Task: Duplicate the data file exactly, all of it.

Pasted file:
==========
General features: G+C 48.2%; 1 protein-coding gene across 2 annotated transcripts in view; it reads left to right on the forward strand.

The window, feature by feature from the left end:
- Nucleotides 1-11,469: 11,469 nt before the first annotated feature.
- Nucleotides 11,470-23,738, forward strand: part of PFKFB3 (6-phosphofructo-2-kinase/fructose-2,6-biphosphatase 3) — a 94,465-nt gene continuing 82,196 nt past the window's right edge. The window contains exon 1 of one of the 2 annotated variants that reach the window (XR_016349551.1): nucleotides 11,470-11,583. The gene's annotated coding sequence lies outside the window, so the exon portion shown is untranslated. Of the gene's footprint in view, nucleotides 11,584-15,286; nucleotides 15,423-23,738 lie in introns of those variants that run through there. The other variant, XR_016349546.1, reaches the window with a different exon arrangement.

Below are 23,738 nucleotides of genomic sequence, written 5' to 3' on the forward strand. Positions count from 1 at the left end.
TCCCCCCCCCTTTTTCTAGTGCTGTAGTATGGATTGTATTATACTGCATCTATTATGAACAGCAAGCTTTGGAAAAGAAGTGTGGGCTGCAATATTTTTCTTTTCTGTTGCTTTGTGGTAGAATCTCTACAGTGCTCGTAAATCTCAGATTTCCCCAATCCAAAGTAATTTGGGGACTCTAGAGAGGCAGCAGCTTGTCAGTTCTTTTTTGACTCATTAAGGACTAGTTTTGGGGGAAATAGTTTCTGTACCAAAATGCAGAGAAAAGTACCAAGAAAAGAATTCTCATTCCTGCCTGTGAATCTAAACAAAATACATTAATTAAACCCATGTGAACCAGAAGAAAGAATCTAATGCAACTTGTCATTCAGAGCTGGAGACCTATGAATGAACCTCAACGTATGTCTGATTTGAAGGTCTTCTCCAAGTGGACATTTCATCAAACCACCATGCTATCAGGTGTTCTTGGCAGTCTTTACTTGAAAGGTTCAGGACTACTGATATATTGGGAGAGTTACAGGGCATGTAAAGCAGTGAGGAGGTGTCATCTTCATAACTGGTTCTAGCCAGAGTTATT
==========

General features: G+C 48.2%; 1 protein-coding gene across 2 annotated transcripts in view; it reads left to right on the forward strand.

The window, feature by feature from the left end:
- Nucleotides 1-11,469: 11,469 nt before the first annotated feature.
- Nucleotides 11,470-23,738, forward strand: part of PFKFB3 (6-phosphofructo-2-kinase/fructose-2,6-biphosphatase 3) — a 94,465-nt gene continuing 82,196 nt past the window's right edge. The window contains exon 1 of one of the 2 annotated variants that reach the window (XR_016349551.1): nucleotides 11,470-11,583. The gene's annotated coding sequence lies outside the window, so the exon portion shown is untranslated. Of the gene's footprint in view, nucleotides 11,584-15,286; nucleotides 15,423-23,738 lie in introns of those variants that run through there. The other variant, XR_016349546.1, reaches the window with a different exon arrangement.

Below are 23,738 nucleotides of genomic sequence, written 5' to 3' on the forward strand. Positions count from 1 at the left end.
TCCCCCCCCCTTTTTCTAGTGCTGTAGTATGGATTGTATTATACTGCATCTATTATGAACAGCAAGCTTTGGAAAAGAAGTGTGGGCTGCAATATTTTTCTTTTCTGTTGCTTTGTGGTAGAATCTCTACAGTGCTCGTAAATCTCAGATTTCCCCAATCCAAAGTAATTTGGGGACTCTAGAGAGGCAGCAGCTTGTCAGTTCTTTTTTGACTCATTAAGGACTAGTTTTGGGGGAAATAGTTTCTGTACCAAAATGCAGAGAAAAGTACCAAGAAAAGAATTCTCATTCCTGCCTGTGAATCTAAACAAAATACATTAATTAAACCCATGTGAACCAGAAGAAAGAATCTAATGCAACTTGTCATTCAGAGCTGGAGACCTATGAATGAACCTCAACGTATGTCTGATTTGAAGGTCTTCTCCAAGTGGACATTTCATCAAACCACCATGCTATCAGGTGTTCTTGGCAGTCTTTACTTGAAAGGTTCAGGACTACTGATATATTGGGAGAGTTACAGGGCATGTAAAGCAGTGAGGAGGTGTCATCTTCATAACTGGTTCTAGCCAGAGTTATT